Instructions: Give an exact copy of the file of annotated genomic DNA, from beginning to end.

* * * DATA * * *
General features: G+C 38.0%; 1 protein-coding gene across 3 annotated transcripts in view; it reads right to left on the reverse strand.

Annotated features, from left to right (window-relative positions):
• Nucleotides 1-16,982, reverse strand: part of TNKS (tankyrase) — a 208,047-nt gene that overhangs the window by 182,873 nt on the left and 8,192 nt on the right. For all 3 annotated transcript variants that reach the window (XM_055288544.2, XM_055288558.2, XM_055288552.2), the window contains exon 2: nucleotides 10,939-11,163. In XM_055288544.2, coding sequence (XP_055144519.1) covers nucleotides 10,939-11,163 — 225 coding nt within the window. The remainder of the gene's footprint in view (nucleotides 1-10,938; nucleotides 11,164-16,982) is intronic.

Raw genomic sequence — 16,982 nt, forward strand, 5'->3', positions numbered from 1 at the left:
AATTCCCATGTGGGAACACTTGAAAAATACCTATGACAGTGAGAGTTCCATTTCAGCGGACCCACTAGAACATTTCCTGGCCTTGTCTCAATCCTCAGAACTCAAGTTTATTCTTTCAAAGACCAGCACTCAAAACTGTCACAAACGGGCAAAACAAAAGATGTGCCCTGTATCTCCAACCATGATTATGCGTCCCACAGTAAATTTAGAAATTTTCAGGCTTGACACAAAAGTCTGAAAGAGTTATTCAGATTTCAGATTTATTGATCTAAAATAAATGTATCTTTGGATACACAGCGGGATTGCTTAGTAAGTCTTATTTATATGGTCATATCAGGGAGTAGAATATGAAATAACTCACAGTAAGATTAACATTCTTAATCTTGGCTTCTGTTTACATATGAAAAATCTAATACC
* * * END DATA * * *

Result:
General features: G+C 38.0%; 1 protein-coding gene across 3 annotated transcripts in view; it reads right to left on the reverse strand.

Annotated features, from left to right (window-relative positions):
• Nucleotides 1-16,982, reverse strand: part of TNKS (tankyrase) — a 208,047-nt gene that overhangs the window by 182,873 nt on the left and 8,192 nt on the right. For all 3 annotated transcript variants that reach the window (XM_055288544.2, XM_055288558.2, XM_055288552.2), the window contains exon 2: nucleotides 10,939-11,163. In XM_055288544.2, coding sequence (XP_055144519.1) covers nucleotides 10,939-11,163 — 225 coding nt within the window. The remainder of the gene's footprint in view (nucleotides 1-10,938; nucleotides 11,164-16,982) is intronic.

Raw genomic sequence — 16,982 nt, forward strand, 5'->3', positions numbered from 1 at the left:
AATTCCCATGTGGGAACACTTGAAAAATACCTATGACAGTGAGAGTTCCATTTCAGCGGACCCACTAGAACATTTCCTGGCCTTGTCTCAATCCTCAGAACTCAAGTTTATTCTTTCAAAGACCAGCACTCAAAACTGTCACAAACGGGCAAAACAAAAGATGTGCCCTGTATCTCCAACCATGATTATGCGTCCCACAGTAAATTTAGAAATTTTCAGGCTTGACACAAAAGTCTGAAAGAGTTATTCAGATTTCAGATTTATTGATCTAAAATAAATGTATCTTTGGATACACAGCGGGATTGCTTAGTAAGTCTTATTTATATGGTCATATCAGGGAGTAGAATATGAAATAACTCACAGTAAGATTAACATTCTTAATCTTGGCTTCTGTTTACATATGAAAAATCTAATACC